Long wait for UFB roll out


McWil­liam claimed for­mer Prime Min­is­ter John Key promised Mor­rinsville some ur­gency on the mat­ter in 2014. For­mer com­mu­ni­ca­tions min­is­ter Amy Adams dis­putes the claim.

Mor­rinsville and Te Aroha were in­cluded in the Gov­ern­ment’s Ru­ral UFB2 roll out for 2020, Mata­mata was 2019.

Cham­ber mem­bers met with Min­is­ter for Small Busi­ness Jac­qui Dean, who spoke about busi­ness as­sis­tance and ini­tia­tives on the Gov­ern­ment’s web­site.

‘‘Jac­qui Dean’s sugges­tions were met with laugh­ter be­cause the as­sis­tance she was ad­vo­cat­ing, the files are large and to down­load them you need to be con­nected to UFB,’’ McWil­liam said.

He said the elec­tion was an op­por­tu­nity to send a mes­sage to Gov­ern­ment.

New Zealand First leader Win­ston Peters had a copy of the Cho­rus pro­posal, Na­tional can­di­date Tim van de Molen had spo­ken to his leader and Labour leader Jacinda Ardern had been in town.

‘‘The cham­ber has met with all the can­di­dates stand­ing for the Waikato seat, but none of them have any real in­flu­ence.

‘‘If Jacinda Ardern wants to do some­thing for her home­town, this is it.’’

The cham­ber looked to the Mata­mata-Pi­ako Dis­trict Coun­cil to as­sist in un­der­writ­ing the Cho­rus pro­posal.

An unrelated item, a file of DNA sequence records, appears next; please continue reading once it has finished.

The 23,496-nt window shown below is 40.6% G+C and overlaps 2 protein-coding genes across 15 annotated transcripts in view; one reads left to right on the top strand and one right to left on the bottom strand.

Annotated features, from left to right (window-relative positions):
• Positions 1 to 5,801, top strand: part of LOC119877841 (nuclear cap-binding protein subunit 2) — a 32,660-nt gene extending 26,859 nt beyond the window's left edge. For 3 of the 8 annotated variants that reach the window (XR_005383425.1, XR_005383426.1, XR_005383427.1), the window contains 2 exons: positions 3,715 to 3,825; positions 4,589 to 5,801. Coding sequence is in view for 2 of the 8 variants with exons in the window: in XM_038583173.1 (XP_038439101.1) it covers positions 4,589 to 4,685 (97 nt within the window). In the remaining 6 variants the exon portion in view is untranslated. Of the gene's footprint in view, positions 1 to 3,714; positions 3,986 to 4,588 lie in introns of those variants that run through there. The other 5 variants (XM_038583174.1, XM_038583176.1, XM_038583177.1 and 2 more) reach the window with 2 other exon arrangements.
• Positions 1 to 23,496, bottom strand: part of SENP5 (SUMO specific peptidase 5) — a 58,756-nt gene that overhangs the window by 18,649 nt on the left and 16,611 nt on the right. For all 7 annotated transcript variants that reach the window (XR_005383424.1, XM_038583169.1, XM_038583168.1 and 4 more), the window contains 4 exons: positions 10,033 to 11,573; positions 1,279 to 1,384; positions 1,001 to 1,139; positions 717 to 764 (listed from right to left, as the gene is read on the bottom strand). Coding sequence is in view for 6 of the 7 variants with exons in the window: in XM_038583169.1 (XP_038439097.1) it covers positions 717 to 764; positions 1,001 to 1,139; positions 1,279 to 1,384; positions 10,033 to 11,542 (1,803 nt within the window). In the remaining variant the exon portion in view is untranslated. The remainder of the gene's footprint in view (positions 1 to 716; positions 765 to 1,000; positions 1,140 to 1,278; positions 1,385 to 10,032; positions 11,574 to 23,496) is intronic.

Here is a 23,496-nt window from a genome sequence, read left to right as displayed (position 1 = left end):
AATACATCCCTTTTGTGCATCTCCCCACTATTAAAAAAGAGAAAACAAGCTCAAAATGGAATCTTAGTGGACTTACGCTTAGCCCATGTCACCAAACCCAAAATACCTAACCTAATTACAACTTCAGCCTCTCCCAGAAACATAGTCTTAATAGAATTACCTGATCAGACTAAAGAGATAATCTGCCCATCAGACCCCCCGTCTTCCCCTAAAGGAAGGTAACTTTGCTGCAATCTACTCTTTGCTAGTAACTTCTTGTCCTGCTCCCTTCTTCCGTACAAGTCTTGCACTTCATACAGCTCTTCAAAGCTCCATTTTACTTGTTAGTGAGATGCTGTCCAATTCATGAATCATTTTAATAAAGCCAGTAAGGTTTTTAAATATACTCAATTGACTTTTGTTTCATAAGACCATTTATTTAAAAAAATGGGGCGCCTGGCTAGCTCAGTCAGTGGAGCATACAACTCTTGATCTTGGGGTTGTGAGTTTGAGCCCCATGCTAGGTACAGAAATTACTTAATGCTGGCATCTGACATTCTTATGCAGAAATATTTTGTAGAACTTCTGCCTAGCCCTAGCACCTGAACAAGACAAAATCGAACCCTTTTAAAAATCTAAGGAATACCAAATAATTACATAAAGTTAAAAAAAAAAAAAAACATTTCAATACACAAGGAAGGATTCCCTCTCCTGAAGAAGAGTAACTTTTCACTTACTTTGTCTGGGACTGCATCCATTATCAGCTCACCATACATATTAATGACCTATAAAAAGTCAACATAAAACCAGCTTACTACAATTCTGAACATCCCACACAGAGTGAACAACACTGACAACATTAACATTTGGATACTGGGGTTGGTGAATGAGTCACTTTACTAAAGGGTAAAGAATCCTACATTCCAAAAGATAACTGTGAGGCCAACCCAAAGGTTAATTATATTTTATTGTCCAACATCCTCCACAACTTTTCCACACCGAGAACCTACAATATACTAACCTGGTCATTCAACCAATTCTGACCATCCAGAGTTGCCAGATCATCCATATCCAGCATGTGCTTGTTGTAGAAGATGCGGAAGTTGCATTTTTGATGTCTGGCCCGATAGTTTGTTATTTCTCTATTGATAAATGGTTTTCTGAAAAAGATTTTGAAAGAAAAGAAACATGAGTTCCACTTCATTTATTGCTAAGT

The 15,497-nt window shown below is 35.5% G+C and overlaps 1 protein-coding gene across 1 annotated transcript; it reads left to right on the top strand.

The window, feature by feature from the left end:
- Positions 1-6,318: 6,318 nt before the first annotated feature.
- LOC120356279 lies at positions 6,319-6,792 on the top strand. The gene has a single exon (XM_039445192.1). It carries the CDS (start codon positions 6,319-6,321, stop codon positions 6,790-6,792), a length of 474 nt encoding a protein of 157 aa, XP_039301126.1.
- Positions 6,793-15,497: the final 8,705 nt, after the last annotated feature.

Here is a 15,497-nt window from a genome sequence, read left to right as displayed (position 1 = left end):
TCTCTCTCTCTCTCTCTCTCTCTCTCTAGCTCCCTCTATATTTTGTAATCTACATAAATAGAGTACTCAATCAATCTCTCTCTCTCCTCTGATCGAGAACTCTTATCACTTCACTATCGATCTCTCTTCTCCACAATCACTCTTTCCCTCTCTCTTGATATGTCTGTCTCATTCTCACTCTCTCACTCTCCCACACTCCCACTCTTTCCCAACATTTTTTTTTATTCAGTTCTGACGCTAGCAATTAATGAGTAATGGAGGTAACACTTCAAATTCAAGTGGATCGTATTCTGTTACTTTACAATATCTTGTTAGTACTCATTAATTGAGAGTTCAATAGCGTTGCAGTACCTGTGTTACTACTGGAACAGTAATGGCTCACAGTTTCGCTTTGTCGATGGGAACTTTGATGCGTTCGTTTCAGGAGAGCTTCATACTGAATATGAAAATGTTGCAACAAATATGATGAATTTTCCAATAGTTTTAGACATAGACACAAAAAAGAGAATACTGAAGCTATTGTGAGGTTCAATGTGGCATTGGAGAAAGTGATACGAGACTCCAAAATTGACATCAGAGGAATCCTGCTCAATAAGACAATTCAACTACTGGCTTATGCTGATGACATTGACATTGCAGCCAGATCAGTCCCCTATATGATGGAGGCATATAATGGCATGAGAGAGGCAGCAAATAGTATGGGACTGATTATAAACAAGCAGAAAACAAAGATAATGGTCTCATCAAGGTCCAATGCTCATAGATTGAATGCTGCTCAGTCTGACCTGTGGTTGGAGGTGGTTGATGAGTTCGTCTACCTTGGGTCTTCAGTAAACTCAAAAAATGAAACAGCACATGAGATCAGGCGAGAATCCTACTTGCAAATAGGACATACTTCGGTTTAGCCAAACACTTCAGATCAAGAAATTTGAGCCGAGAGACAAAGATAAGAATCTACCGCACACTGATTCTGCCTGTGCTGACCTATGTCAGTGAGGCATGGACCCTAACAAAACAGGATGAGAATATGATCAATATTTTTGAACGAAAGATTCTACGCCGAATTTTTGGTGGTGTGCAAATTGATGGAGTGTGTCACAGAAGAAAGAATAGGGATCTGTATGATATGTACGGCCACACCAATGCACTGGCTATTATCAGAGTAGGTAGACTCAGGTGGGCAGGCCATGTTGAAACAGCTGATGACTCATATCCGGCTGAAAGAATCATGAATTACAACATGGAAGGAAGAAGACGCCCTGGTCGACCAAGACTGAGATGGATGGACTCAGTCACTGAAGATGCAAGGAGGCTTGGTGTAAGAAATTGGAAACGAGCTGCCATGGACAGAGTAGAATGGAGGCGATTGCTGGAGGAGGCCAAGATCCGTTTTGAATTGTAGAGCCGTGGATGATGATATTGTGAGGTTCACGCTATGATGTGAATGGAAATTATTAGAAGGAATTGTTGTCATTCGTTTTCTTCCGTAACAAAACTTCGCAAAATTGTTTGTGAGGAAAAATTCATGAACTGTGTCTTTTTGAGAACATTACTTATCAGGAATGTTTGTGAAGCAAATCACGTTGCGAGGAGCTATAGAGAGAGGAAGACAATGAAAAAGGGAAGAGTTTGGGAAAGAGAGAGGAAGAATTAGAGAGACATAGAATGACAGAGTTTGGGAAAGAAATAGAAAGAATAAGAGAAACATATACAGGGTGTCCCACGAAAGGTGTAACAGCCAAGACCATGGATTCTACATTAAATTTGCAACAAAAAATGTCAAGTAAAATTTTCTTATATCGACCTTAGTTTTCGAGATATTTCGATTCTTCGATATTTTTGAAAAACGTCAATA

The coun­cil sup­ported the busi­ness com­mu­nity’s push but re­mained cau­tious.

Mayor Jan Barnes said if her coun­cil was to front the es­ti­mated $1.4m cost, the process could take up to nine months.

It could be fur­ther de­layed if sub­jected to a le­gal chal­lenge.

‘‘If ratepayer funded, all the risk would be on coun­cil, and a re­quire­ment for busi­nesses to agree to pay the vol­un­tary rate for costs to be re­cov­ered,’’ she said.

‘‘At best, work could be­gin 12-18 months ear­lier than the pro­posed Cho­rus timetable.

‘‘We are bet­ter placed lob­by­ing Gov­ern­ment to speed up the in­stal­la­tion in our towns.’’


Frus­trated by slow in­ter­net speed is Mor­rinsville busi­ness owner Dar­rell Rus­sell from the Pi­ako Group.

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